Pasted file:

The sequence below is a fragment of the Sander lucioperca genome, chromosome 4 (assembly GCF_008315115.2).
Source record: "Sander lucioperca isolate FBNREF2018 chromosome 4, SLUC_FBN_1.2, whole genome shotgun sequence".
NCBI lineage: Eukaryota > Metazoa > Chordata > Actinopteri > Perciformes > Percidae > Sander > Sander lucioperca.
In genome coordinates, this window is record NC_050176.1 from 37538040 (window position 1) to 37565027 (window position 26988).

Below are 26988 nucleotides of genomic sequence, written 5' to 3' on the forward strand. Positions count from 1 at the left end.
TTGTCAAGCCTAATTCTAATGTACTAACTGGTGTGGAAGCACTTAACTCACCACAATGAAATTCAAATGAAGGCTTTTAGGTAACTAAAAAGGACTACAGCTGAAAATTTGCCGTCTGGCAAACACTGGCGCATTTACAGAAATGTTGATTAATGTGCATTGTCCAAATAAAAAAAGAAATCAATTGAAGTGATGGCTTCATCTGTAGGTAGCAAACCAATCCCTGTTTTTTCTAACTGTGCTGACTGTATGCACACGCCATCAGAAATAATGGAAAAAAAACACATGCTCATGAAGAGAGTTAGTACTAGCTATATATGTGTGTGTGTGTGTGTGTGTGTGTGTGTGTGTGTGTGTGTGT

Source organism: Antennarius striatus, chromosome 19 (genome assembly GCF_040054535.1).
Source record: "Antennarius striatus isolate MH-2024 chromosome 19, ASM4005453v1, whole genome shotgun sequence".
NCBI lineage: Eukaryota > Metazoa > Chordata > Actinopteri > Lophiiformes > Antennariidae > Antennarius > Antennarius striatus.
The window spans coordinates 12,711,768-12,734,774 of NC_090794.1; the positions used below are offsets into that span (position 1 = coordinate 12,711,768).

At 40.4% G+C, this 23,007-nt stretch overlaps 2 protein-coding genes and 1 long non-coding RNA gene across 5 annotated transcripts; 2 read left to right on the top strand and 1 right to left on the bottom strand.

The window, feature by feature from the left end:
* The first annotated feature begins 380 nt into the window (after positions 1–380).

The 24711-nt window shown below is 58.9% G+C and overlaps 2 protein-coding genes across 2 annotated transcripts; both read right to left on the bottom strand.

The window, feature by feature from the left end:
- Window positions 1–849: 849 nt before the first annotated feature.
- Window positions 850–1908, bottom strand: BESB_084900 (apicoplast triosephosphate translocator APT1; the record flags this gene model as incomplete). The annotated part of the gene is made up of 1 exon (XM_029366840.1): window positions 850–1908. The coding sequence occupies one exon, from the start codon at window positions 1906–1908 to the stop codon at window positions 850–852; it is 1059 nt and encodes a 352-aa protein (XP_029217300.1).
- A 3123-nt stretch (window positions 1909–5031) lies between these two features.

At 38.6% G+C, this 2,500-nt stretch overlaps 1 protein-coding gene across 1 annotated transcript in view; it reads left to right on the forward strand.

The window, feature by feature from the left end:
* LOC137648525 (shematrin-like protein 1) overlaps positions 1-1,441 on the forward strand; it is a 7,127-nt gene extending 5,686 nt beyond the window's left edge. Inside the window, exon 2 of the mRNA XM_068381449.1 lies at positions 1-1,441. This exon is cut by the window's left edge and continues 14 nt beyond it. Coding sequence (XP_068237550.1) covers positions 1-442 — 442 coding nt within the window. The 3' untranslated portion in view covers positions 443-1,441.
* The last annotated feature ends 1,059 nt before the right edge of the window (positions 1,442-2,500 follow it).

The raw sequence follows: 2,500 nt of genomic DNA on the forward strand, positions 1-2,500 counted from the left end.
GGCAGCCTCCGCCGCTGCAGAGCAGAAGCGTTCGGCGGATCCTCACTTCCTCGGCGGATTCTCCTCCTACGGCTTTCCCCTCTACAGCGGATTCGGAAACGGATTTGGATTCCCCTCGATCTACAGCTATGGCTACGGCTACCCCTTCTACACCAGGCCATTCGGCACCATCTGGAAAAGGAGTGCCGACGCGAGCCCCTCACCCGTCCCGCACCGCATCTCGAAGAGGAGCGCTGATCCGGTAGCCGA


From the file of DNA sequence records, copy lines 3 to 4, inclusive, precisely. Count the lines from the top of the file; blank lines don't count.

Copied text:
NCBI lineage: Eukaryota > Metazoa > Chordata > Actinopteri > Perciformes > Percidae > Sander > Sander lucioperca.
In genome coordinates, this window is record NC_050176.1 from 37538040 (window position 1) to 37565027 (window position 26988).